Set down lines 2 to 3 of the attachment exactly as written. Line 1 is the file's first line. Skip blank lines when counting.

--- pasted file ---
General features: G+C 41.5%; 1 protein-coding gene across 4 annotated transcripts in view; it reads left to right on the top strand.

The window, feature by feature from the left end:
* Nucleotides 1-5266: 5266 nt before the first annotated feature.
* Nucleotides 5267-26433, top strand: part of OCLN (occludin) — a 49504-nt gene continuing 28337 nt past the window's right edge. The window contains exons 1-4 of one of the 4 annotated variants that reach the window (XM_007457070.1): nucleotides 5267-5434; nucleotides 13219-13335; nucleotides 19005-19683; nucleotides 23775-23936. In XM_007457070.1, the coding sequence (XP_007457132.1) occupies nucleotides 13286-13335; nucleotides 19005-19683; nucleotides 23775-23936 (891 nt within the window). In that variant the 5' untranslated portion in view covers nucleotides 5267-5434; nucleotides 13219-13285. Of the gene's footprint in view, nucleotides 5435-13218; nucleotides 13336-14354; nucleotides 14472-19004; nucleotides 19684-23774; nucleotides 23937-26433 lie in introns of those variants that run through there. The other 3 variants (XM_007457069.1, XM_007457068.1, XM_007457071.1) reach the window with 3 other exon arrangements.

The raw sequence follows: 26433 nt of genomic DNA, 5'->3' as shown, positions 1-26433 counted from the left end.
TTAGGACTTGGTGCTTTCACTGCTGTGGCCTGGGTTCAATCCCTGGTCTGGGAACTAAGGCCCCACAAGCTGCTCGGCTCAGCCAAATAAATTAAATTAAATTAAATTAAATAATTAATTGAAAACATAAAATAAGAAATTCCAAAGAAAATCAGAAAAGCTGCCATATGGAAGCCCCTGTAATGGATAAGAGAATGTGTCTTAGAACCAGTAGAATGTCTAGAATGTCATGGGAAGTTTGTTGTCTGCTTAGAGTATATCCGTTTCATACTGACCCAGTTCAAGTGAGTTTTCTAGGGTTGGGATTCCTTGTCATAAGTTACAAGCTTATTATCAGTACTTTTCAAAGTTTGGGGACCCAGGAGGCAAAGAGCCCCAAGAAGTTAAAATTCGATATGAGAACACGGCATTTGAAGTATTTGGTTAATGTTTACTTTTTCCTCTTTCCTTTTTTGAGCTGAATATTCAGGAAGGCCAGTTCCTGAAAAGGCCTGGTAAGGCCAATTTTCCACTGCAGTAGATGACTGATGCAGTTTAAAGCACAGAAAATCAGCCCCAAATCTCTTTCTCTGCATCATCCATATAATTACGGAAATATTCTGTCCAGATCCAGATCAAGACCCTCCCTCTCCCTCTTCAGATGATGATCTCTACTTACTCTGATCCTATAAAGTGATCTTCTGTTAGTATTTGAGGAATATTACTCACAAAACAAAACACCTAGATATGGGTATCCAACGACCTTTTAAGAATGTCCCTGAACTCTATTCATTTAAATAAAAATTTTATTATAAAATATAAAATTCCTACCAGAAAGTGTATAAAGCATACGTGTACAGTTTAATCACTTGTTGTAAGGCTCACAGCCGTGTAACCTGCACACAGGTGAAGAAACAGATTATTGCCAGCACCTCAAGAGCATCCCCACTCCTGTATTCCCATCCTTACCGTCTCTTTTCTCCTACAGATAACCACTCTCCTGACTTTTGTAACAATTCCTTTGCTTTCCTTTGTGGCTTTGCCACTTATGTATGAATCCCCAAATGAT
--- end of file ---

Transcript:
The window, feature by feature from the left end:
* Nucleotides 1-5266: 5266 nt before the first annotated feature.